1. watched the better part of it recently. Very well done. Benedict Cumberbatch makes for a credible Holmes, and Andrew Scott is very effective as Moriarty.

          1. Yeah, that's fantastic. That's the kind of name an American high-schooler writes, and his teacher says "You're laying on the British a little thick there. Dial it down."

      2. I loved everything about it except that it's a mini-mini-series. Three episodes? I was just getting in the groove and it was over!
        Without cable, this was the best TV going for me.

    3. I bought HP7(-?) last week and watched on saturday. It was...unfulfilling.
      Hermione has gotten hott, but the story was bleh and the ending rushed and abrupt. It was kind of like, "well, it doesn't matter how we end this one, our audience will stick with us through part 2 anyway. Let's just jerk 'em around a bit and stop...NOW."

      also, which one of you jerks took the remote for my upstairs DVD player? Bring it back.

      1. I watched HP7.1 just days ago as well. I thought it was well-executed, but yeah, that stopping point was pretty arbitrary, and I figured if I hadn't read it I probably would have felt a bit cheated there.

        1. I thought they did a good job of ending the movie. Having read the books, I wasn't sure how they were going to split it, but it set up the second half and resolved a couple of secondary plots.

          Whether it was the right decision to make 2 movies, I'm not convinced. But if you take the 2 movies as a given, I thought they did fine with it.

            1. I'm not much for movies that depend on plot surprises, so I think if the movie depends on the viewer to not know the plot, it's already at least a little weak. Surely discovering a plot at you go along is a different experience than watching knowing what the plot is, but I think a truly good movie should have plenty to keep the audience's attention even when they know the big picture.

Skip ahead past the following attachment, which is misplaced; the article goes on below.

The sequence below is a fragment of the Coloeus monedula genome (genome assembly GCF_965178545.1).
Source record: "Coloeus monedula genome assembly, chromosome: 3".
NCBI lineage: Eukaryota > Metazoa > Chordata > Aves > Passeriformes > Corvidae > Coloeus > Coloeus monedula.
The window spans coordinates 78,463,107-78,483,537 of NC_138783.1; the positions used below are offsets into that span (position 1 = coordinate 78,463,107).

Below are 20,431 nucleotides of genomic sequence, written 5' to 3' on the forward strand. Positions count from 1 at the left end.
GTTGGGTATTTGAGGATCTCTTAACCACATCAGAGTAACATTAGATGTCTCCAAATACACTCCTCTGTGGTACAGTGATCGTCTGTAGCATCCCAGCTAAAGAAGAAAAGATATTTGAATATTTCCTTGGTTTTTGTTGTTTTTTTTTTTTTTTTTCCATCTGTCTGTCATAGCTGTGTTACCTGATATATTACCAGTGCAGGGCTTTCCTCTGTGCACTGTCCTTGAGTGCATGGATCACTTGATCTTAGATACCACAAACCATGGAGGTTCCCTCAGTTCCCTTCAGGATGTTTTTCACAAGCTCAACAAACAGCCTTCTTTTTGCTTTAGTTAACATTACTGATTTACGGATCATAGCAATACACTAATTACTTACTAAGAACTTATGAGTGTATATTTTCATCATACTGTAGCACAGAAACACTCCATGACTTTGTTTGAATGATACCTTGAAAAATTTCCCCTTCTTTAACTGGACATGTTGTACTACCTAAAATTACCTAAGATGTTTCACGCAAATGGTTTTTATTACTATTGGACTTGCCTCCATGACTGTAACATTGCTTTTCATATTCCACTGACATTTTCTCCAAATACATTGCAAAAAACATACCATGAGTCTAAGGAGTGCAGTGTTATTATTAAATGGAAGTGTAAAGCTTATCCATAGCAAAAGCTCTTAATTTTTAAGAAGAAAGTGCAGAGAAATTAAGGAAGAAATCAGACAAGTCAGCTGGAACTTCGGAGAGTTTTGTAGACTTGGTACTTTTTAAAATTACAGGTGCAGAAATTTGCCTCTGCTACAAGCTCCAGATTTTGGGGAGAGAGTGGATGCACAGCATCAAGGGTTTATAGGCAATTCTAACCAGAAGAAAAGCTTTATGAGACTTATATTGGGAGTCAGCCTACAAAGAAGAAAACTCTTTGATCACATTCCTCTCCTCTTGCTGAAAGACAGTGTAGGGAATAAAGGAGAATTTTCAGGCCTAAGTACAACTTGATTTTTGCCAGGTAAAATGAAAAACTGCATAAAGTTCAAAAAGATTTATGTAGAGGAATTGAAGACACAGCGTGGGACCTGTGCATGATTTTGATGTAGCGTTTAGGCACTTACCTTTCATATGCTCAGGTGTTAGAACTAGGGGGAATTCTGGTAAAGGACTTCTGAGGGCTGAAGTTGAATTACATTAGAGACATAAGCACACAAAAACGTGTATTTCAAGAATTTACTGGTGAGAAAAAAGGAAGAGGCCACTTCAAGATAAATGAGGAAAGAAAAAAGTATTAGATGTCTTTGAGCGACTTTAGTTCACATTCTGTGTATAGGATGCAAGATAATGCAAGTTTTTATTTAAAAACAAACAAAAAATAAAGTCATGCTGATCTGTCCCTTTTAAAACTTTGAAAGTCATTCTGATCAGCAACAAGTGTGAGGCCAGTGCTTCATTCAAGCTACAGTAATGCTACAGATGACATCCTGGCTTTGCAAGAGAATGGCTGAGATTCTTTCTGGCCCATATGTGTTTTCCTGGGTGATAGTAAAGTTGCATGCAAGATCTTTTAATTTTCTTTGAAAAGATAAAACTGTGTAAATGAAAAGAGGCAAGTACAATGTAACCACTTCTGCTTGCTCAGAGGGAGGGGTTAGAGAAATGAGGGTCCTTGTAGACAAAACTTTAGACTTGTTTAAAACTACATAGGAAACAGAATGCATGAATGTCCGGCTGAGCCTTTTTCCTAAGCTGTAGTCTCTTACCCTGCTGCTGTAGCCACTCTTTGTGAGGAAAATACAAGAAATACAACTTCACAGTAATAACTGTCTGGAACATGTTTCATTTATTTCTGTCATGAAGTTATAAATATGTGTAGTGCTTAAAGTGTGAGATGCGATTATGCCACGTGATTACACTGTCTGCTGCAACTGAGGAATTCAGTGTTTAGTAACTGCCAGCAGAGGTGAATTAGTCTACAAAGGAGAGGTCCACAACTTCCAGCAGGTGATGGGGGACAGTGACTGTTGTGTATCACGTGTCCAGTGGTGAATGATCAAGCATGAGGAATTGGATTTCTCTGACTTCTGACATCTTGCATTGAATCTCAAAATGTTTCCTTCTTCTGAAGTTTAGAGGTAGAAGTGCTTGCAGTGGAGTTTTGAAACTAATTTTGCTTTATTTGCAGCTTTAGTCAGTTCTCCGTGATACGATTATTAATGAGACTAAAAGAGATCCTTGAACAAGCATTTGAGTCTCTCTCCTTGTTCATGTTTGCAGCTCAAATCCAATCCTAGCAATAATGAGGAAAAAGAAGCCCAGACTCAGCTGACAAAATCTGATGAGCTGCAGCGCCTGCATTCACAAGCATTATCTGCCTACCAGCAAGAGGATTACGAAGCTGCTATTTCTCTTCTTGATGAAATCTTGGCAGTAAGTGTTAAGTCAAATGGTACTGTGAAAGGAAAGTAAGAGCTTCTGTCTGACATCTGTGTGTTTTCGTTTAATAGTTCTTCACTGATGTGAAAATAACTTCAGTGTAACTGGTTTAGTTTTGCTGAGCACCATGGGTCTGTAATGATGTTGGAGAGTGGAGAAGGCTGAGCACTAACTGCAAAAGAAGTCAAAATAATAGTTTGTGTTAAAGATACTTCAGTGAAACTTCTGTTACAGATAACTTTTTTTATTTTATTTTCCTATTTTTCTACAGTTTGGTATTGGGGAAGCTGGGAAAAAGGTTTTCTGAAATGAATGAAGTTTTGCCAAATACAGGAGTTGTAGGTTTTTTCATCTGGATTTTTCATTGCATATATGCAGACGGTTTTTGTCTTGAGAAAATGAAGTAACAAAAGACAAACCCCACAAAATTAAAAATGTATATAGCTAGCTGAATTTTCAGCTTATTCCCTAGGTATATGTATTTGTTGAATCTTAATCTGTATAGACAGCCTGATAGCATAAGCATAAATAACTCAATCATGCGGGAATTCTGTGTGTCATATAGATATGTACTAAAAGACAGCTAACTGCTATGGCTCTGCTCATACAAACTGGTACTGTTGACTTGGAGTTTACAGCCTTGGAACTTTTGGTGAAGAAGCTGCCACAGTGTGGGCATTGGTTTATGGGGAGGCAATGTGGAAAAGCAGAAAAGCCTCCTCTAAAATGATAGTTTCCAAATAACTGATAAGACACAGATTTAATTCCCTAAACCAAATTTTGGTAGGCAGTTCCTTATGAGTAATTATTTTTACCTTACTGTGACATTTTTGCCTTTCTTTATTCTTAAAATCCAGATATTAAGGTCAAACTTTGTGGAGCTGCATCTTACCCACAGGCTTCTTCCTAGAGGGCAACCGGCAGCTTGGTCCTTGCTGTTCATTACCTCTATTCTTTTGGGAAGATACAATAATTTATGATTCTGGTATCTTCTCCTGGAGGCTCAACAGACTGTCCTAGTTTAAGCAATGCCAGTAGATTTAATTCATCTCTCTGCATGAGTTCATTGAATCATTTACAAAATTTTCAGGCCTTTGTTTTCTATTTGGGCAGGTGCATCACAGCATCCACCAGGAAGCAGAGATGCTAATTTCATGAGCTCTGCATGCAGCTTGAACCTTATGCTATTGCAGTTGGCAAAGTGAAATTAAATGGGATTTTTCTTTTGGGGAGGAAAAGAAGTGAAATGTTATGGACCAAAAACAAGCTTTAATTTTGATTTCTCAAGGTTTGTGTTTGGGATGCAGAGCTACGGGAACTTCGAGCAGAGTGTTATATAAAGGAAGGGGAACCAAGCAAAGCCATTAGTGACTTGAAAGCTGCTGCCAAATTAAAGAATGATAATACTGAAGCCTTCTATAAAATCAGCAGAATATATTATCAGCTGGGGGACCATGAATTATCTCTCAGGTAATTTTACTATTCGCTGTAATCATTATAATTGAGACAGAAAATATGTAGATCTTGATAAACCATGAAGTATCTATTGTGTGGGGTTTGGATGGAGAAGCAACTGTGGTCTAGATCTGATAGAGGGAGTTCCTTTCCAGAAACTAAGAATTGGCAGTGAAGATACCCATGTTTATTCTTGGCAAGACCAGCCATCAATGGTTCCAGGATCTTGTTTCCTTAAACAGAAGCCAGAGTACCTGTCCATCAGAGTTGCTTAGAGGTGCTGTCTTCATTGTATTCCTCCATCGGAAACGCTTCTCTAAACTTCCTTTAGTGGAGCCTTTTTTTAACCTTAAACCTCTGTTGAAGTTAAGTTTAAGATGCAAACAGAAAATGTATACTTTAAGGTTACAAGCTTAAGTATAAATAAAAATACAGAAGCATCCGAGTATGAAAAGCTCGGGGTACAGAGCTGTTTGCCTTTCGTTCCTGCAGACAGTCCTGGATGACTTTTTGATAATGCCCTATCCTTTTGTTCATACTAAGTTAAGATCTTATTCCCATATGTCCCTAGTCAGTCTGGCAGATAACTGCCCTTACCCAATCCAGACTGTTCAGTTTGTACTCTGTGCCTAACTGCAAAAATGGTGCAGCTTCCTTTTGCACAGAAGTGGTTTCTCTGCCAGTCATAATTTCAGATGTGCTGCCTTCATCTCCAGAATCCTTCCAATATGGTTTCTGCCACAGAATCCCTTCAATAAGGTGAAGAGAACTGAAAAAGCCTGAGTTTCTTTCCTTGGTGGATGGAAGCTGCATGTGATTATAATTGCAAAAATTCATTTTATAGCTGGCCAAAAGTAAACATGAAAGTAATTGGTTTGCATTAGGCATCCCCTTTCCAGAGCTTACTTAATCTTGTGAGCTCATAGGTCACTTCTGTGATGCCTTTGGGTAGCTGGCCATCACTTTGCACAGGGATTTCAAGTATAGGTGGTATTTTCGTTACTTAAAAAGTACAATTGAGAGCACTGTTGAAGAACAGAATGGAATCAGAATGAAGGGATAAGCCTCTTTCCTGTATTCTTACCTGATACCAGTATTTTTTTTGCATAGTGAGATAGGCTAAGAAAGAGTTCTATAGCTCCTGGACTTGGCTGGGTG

1. Also, I feel the same way about books. If the book isn't worth reading if I know what the ending is, it might not be worth reading in the first place.

              2. My biggest concern going into 7.1 was whether they would tell a complete, self-contained story. I thought they did, not the big story (obviously), but I thought it was actually well done. (keeping in mind that I already knew the story)

              3. I don't know if you brought this up under the assumption that I disagreed, but I definitely don't. It's just a different experience to try to review something I know letter by letter than it is for me to review any other movie.

            2. I stopped reading the books after the second or third, so the story is "new" to me. And you've seen my reactions to the ending to 7.1.

      2. I haven't read any of the books but we own all of the movies. Saw 7.2 on Saturday and enjoyed the conclusion of the franchise. Should I even bother to read the books?

        1. You should have read them in the first place, but yes, I'd still say it's worth it. The first couple are fairly rough, but she starts figuring out the whole writing thing with the third, and the fourth is great.

          1. You should have read them in the first place...
            I know. I'll add them to the list.